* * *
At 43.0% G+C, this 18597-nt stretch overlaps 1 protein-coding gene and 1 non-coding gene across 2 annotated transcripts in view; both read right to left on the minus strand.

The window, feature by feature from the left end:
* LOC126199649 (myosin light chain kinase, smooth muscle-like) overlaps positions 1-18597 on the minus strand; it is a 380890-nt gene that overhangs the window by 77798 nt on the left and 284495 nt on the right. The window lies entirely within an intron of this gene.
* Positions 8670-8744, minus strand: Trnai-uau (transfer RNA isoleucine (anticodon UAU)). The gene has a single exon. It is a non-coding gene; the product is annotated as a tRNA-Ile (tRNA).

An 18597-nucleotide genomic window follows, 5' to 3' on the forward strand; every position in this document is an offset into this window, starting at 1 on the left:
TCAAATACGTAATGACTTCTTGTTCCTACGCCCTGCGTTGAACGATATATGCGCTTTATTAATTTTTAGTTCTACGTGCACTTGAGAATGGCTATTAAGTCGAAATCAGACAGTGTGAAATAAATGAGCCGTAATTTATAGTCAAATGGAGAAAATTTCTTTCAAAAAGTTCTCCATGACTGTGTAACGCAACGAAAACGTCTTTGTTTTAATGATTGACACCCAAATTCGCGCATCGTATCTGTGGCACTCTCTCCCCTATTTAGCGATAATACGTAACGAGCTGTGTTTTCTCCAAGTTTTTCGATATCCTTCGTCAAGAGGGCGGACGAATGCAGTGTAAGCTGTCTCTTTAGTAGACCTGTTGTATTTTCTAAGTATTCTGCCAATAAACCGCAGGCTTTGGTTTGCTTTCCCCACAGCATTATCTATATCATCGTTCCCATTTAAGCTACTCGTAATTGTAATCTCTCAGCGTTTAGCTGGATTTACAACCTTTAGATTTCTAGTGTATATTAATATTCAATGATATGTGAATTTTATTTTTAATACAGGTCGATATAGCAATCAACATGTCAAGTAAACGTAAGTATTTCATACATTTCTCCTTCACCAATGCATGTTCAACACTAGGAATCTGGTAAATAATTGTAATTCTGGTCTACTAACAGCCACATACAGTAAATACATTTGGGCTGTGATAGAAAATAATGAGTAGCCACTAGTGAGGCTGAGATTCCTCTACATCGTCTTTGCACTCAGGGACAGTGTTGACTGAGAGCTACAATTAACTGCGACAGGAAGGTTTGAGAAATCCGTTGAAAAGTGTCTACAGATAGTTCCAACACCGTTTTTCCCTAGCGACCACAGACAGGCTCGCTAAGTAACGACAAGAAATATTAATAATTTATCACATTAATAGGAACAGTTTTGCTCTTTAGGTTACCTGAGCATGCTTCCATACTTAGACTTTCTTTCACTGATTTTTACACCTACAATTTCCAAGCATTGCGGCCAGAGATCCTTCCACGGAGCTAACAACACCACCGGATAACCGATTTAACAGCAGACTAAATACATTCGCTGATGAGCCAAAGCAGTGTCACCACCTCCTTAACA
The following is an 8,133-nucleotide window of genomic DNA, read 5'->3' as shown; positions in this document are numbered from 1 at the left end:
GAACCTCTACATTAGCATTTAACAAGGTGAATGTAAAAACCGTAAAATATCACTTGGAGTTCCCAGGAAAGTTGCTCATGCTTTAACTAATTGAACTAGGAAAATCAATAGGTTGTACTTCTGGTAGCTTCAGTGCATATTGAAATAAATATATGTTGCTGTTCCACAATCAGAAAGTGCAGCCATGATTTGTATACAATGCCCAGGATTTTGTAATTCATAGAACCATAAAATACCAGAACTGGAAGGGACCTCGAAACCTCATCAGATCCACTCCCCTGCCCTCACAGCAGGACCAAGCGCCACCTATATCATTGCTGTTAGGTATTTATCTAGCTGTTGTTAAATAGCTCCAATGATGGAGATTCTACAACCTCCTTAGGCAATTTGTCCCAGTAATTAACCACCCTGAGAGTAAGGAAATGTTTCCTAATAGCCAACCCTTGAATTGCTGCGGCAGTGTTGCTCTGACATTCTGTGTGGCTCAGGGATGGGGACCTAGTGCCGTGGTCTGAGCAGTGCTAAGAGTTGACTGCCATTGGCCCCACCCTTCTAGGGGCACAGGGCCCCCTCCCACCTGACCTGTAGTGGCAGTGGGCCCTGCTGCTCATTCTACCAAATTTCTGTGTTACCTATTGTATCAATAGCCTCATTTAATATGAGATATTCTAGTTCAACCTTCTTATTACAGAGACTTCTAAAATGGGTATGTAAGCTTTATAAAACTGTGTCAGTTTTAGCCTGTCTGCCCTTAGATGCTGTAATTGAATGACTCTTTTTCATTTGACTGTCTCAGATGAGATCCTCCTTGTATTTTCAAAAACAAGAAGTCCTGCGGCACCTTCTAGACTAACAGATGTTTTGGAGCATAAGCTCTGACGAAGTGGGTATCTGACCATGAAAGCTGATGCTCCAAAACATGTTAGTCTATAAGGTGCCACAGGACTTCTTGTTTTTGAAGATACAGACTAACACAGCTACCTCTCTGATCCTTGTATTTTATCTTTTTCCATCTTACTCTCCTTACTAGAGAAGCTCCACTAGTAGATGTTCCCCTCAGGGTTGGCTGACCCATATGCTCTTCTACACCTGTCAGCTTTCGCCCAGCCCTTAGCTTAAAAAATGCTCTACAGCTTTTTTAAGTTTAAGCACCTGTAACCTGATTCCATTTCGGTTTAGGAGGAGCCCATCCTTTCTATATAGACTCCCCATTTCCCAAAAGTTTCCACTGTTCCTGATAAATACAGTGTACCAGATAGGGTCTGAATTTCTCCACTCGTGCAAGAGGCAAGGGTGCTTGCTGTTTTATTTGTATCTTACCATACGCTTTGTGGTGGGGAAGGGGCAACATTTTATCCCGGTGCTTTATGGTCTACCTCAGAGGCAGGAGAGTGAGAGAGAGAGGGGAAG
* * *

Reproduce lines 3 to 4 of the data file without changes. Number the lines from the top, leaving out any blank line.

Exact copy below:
* LOC126199649 (myosin light chain kinase, smooth muscle-like) overlaps positions 1-18597 on the minus strand; it is a 380890-nt gene that overhangs the window by 77798 nt on the left and 284495 nt on the right. The window lies entirely within an intron of this gene.
* Positions 8670-8744, minus strand: Trnai-uau (transfer RNA isoleucine (anticodon UAU)). The gene has a single exon. It is a non-coding gene; the product is annotated as a tRNA-Ile (tRNA).